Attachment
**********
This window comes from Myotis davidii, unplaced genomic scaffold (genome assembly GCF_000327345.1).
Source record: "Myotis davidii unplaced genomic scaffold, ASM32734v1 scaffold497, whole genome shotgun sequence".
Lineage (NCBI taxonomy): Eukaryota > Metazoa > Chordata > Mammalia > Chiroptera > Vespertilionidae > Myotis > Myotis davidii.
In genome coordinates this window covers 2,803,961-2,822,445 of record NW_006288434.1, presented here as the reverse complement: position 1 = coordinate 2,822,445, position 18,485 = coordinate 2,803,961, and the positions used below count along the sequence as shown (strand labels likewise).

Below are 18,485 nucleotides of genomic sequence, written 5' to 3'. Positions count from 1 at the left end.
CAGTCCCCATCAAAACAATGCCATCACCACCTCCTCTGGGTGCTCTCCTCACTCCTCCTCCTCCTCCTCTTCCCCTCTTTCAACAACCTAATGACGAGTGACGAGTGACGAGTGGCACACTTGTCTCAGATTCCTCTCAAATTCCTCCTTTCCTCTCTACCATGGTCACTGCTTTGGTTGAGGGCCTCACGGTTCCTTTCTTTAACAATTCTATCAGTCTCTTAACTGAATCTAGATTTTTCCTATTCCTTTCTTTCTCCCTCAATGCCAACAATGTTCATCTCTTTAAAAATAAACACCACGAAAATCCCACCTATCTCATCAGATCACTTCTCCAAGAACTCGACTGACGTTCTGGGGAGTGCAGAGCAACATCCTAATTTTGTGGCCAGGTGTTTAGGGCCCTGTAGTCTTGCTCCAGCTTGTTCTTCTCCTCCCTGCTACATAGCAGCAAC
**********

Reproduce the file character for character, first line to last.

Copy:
This window comes from Myotis davidii, unplaced genomic scaffold (genome assembly GCF_000327345.1).
Source record: "Myotis davidii unplaced genomic scaffold, ASM32734v1 scaffold497, whole genome shotgun sequence".
Lineage (NCBI taxonomy): Eukaryota > Metazoa > Chordata > Mammalia > Chiroptera > Vespertilionidae > Myotis > Myotis davidii.
In genome coordinates this window covers 2,803,961-2,822,445 of record NW_006288434.1, presented here as the reverse complement: position 1 = coordinate 2,822,445, position 18,485 = coordinate 2,803,961, and the positions used below count along the sequence as shown (strand labels likewise).

Below are 18,485 nucleotides of genomic sequence, written 5' to 3'. Positions count from 1 at the left end.
CAGTCCCCATCAAAACAATGCCATCACCACCTCCTCTGGGTGCTCTCCTCACTCCTCCTCCTCCTCCTCTTCCCCTCTTTCAACAACCTAATGACGAGTGACGAGTGACGAGTGGCACACTTGTCTCAGATTCCTCTCAAATTCCTCCTTTCCTCTCTACCATGGTCACTGCTTTGGTTGAGGGCCTCACGGTTCCTTTCTTTAACAATTCTATCAGTCTCTTAACTGAATCTAGATTTTTCCTATTCCTTTCTTTCTCCCTCAATGCCAACAATGTTCATCTCTTTAAAAATAAACACCACGAAAATCCCACCTATCTCATCAGATCACTTCTCCAAGAACTCGACTGACGTTCTGGGGAGTGCAGAGCAACATCCTAATTTTGTGGCCAGGTGTTTAGGGCCCTGTAGTCTTGCTCCAGCTTGTTCTTCTCCTCCCTGCTACATAGCAGCAAC